Many pet shops who sell live stock (something I am against) advertise baby bunnies as the perfect easter gift, special offers include a tiny prison of a hutch, incorrect care information. These bunnies are destined a life forgotten, neglected in a coffin at the bottom of the garden. Typically bought as a children's pet, rabbits are far from that.
Please what ever you do this year support the plight of these thousands of bunnies in rescues, who have ended up there through no fault of their own. Make mine chocolate is a campaign specifically for this time of year. A dog is for life not just for Christmas , the same applies for a bunny. A bunny is for life, not just for Easter. A bunny is a life commitment, which can cost into the thousands in a very short life time.
Rabbits need space, love, attention, vaccinations, neutering, a friend, hay, the correct diet and veterinary care when they are ill.
Rabbits are very vulnerable, delicate little creatures. Don't under estimate them.
This information is taken direct from Make Mine Chocolate
Beware of the Easter Bunny!
Around this time of year it’s impossible to open a magazine or turn
on the TV without seeing a cute fluffy rabbit. They’re everywhere
- on billboards, in magazines, and on packaging up and down the
aisles of supermarkets.
It’s no wonder that sales of pet rabbits explode at Easter, and pet
shops up and down the country have already ‘stocked up’ with
baby bunnies to maximise opportunity; it’s at this time of year that
‘pester power’ comes into its own, with children begging their
parents for a lovely fluffy Easter bunny.
But new rabbit owners often realise they have made a mistake in
the weeks and months after Easter when the reality of how much
time and money is required to care for their new rabbit hits home.
Rabbit welfare group Make Mine Chocolate! is once again
campaigning hard to put a stop to the Easter rabbit impulse buy. “By asking people to consider a
chocolate or toy rabbit instead of a real rabbit at Easter, potential new owners have time to think
about the commitment they need to make before it is too late” reports campaign manager Lisa Whitty.
The current rabbit welfare statistics are worsening year on year, with now an estimated 67,000 rabbits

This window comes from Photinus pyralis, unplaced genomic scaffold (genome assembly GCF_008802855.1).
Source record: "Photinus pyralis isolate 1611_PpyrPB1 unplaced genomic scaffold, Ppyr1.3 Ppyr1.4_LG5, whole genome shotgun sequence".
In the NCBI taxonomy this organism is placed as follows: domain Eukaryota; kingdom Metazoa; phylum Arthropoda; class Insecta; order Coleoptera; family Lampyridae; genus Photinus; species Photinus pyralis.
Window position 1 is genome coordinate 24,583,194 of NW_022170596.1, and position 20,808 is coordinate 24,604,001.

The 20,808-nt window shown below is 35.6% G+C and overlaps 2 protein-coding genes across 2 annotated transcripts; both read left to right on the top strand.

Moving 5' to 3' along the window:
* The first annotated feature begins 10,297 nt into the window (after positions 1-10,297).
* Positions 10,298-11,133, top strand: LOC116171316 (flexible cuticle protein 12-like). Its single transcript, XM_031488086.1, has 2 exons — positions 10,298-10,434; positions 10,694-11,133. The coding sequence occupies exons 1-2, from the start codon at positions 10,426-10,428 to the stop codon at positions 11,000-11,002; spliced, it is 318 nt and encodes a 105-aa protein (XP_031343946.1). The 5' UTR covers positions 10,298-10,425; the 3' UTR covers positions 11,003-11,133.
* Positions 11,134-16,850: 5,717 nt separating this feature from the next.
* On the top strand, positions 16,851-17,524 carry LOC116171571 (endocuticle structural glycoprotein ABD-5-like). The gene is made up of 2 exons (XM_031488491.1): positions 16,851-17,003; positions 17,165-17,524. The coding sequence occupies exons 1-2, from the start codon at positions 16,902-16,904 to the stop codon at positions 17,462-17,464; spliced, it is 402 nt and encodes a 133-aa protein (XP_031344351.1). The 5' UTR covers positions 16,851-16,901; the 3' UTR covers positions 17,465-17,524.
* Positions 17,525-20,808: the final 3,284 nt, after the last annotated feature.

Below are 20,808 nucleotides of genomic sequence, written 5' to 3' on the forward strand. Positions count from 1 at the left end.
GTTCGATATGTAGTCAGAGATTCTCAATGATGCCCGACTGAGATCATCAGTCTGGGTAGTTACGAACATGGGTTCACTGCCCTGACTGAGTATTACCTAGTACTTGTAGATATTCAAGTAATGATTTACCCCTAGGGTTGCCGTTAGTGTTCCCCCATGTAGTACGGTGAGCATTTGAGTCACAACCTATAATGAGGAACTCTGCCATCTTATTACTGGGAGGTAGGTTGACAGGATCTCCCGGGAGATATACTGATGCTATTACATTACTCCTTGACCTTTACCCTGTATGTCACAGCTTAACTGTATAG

passing through rescue each year (RWAF data). A Make Mine Chocolate! rescue survey revealed that
60% of rabbits entering rescue do so within a year of purchase and it is no surprise to those involved
in rescue the main reason being given is the ‘child has lost interest in the pet’.
Make Mine Chocolate! has produced a short list of things to consider before getting a rabbit:
• Accommodation needs to be big and predator proof, with space to exercise and also to
stay warm and dry.
• Rabbits need annual vaccinations against Myxomatosis and Viral Haemorrhagic Disease
• A rabbit can cost over £1000 a year to look after correctly – and that’s if they stay well!
• Rabbits should live in neutered pairs for companionship and other species are not suitable
• Rabbits can live for 10 years or more
• Rabbits must eat a diet of mostly hay – a pile at least the same size as the rabbit every day
• Contrary to belief, rabbits don’t like being handled and are not suitable pets for young
In addition, good rabbit rescues are a great place to learn about caring for rabbits correctly, and can
often offer advice on care and holiday boarding.
So beware of the Easter Bunny and think carefully before taking on a rabbit as a pet, and if you are
going to buy one, then think about going to your local rescue shelter first.
Other useful websites for bunny research
Rabbits deserve better, help that to happen.